First, an x is chosen from random bits. The sender then calculates g^x and sends that to the other side. In the mean time the receiver chooses its own y and calculates g^y and sends it to the other side. The sender then calculates (g^y)^x and the receiver calculates (g^x)^y. In both cases, they have calculated G^(xy). (All of these calculations are performed using modular arithmetic.) What makes this elegant is that even if the eavesdroppers listen to the conversations, and knows g, g^x and g^y, unless they can perform discrete logarithm over a finite field, then G^(xy) will remain a mystery. If the numbers are large enough, the reversal is not possible.

Another aspect of Diffie-Hellman is that, if the bits are calculated new and not reused in any way, the keys generated will be completely unrelated. If one key is cracked, the attacker knows nothing about any other keys that have been used or will be used in the future.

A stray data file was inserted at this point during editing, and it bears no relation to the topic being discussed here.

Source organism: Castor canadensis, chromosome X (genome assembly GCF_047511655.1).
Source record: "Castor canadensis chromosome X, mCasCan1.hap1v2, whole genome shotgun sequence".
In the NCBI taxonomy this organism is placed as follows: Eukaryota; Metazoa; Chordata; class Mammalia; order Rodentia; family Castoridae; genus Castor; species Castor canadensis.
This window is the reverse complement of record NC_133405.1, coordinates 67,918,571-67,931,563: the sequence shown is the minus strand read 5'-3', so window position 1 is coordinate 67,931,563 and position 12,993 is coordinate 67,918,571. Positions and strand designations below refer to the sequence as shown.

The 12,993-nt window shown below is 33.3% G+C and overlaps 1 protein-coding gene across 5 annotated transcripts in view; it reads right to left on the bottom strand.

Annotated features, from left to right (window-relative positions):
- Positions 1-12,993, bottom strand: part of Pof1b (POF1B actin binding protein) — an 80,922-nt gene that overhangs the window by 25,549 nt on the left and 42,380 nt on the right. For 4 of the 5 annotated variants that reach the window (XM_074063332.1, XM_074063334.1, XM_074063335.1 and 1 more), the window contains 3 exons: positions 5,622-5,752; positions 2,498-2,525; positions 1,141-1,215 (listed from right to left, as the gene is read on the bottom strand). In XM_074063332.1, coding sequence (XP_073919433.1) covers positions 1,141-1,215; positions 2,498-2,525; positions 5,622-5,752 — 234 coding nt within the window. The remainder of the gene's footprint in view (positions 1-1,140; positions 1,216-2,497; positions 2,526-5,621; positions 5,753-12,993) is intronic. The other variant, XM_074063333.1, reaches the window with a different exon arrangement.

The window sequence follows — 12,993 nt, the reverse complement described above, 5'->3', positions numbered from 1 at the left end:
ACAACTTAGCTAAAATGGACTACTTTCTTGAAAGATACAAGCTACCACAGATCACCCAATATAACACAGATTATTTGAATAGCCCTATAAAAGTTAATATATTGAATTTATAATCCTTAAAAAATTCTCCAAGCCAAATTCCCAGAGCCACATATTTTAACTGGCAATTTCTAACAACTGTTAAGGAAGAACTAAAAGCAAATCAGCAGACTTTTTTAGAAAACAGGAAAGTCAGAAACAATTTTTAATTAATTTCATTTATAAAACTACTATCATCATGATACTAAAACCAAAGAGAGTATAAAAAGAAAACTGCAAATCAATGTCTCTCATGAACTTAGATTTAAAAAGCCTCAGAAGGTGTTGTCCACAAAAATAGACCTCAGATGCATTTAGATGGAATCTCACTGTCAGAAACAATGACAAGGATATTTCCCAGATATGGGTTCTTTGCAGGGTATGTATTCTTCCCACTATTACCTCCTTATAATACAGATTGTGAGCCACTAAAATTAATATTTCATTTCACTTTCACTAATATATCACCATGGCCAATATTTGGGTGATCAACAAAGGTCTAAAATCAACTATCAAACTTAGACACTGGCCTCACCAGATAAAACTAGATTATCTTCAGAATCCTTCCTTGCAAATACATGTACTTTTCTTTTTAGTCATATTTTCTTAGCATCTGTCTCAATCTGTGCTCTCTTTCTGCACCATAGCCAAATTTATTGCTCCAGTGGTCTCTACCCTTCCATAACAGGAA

Authentication is the method of ensuring that the data received is from the expected source. While it is possible to create a key with someone and use it, there is a possibility that the caller is not who they say they are. In that case, the data will be protected while on the network and sent to the wrong destination. To solve this authentication, protocols and algorithms are used. Most privacy systems use RSA to authenticate a party to a conversation. RSA has the ability to publish your public key; if you keep your private key private, it is theoretically impossible to impersonate you.

These public keys, when combined with a certification authority, provides means of not only storing and sending out public keys to callers, but also provides for the integrity of the keys, as well as allowing the certifying authority to revoke a key so that if a key is lost, it can be made useless.